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CFP: 2014 Design History Society Annual Conference
Design for War and Peace
Thursday 4 to Saturday 6 September 2014
University of Oxford, Department for Continuing Education
Rewley House, 1 Wellington Square, Oxford OX1 2JA
2014, the centenary of the outbreak of the First World War, will be an apposite moment in which to reflect upon the relationship of design and craft to conflict. International and interdisciplinary scholarship burgeoned amidst the world conflicts of the twentieth-century and their aftermath. The construction of ‘collective memory’ proposed by Maurice Hallbwachs in The Social Frameworks of Memory 1925 and Marc Bloch’s rebuttal emerged amidst the interwar reassessment of the ‘war to end all wars’ and the ensuing internment of these scholars in the concentration camps of the Second World War. The paradigm shifting analyses of nationalism and identity produced by Benedict Anderson; Eric Hobsbawm; Paul Fussell; Pierre Nora reverberated not only with the long shadow of these world wars, but also the protest and peace movements of the 1968 and post-Vietnam War Era. The objects produced for war and peace offer a vibrant site for examining these debates. Academic scholarship has constellated particularly around ‘fine art’ media (painting, commemorative sculpture, etc.) or conflict landscape archaeology; the critical analysis of the historical evidence of design, craft and material culture is still emerging from technical or statistical data focussed publications or as its role as illustration within theoretical, literary studies and historical scholarship. The roles of digital technologies, oral history as well as site and collection management in enriching and redirecting pedagogic strategies for teaching and researching the history of design for war and peace will be another important strand. This conference would seek to bring together researchers from the many disciplines within design history to develop methodological approaches and explorations of a wider range of objects; a more diverse geography of theatres of conflicts and temporality, juxtaposing the often segregated methodologies war and peace studies.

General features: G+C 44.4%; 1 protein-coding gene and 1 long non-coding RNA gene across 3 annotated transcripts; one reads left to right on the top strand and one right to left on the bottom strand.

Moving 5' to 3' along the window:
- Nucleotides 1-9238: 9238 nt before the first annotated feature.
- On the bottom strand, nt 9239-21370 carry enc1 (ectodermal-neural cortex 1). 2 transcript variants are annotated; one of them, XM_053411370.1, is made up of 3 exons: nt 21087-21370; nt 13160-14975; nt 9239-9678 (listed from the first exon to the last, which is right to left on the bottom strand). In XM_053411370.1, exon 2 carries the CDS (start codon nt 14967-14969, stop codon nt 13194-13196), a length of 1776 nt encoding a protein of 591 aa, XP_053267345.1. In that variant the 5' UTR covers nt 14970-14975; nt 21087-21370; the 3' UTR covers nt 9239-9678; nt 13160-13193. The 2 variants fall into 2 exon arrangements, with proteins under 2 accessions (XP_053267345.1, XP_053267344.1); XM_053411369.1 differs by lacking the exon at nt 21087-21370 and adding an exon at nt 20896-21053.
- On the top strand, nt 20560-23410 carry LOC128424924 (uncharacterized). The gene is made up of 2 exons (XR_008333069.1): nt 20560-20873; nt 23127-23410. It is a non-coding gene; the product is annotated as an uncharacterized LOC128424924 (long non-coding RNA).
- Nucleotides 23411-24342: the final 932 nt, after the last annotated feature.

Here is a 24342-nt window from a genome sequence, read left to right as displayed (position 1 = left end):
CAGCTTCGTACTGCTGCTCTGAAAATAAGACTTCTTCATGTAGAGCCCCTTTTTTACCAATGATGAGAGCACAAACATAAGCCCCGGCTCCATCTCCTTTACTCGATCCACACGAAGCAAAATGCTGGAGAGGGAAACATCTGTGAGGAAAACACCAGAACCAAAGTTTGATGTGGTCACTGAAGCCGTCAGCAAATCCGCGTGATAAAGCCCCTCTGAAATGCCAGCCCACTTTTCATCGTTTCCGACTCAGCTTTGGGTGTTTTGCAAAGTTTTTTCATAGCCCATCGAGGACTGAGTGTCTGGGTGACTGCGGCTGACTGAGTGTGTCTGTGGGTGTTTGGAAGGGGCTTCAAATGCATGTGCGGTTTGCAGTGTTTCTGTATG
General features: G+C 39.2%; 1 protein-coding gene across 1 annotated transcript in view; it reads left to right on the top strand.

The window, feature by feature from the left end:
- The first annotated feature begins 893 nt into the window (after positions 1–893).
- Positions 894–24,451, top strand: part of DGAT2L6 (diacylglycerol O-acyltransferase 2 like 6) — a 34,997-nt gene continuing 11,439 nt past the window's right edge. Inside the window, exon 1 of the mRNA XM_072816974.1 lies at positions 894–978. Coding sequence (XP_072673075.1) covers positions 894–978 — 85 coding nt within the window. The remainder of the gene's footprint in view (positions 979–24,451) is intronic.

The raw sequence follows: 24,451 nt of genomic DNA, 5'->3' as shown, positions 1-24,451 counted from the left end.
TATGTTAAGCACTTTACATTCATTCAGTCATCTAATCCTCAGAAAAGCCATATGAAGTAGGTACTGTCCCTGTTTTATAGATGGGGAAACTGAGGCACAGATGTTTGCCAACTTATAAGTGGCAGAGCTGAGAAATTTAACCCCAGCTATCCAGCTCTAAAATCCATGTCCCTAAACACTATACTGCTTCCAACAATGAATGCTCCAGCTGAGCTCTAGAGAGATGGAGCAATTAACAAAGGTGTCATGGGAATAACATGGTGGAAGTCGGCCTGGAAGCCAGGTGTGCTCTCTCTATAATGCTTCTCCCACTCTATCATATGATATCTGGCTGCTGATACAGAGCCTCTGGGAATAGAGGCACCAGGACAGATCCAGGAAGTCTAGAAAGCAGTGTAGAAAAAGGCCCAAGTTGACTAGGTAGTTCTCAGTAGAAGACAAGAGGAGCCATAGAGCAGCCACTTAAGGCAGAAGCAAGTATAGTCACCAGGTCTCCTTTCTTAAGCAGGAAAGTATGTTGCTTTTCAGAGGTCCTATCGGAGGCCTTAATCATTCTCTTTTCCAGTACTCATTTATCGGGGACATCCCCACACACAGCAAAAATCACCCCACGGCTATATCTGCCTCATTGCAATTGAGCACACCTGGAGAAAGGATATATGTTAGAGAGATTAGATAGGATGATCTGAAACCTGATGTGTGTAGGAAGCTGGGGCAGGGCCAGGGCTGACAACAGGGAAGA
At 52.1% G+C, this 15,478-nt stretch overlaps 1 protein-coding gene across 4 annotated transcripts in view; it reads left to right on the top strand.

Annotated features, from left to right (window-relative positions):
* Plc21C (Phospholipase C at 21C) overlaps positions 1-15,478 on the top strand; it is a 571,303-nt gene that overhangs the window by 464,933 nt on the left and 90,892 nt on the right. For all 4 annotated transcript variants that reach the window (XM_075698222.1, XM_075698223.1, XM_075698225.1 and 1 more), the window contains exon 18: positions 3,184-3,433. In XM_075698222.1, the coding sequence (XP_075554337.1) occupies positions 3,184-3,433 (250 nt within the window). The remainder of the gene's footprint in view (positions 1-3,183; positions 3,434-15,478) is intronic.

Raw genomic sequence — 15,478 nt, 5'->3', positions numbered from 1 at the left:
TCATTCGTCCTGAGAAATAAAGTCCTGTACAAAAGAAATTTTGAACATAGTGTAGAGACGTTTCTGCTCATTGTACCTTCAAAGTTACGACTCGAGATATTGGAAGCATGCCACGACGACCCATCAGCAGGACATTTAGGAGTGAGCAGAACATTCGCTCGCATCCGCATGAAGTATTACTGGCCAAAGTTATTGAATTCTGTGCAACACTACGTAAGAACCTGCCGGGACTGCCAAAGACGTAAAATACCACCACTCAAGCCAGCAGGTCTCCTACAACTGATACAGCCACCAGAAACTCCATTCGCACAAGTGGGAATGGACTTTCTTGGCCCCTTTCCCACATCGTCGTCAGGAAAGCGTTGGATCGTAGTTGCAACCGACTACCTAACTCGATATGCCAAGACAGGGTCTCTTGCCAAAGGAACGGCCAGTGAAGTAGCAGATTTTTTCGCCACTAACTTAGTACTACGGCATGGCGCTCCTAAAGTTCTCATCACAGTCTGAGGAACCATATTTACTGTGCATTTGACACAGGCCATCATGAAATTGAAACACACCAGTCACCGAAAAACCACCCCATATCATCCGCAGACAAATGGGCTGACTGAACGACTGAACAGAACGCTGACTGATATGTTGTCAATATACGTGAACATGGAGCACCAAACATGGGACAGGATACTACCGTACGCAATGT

Individual papers are welcome; proposals of a panel of speakers addressing inter-related themes are also encouraged.
Please send an abstract (no more than 500 words) and a brief CV (one page) by email by 1 February 2014 to warandpeace2014DHS@conted.ox.ac.uk.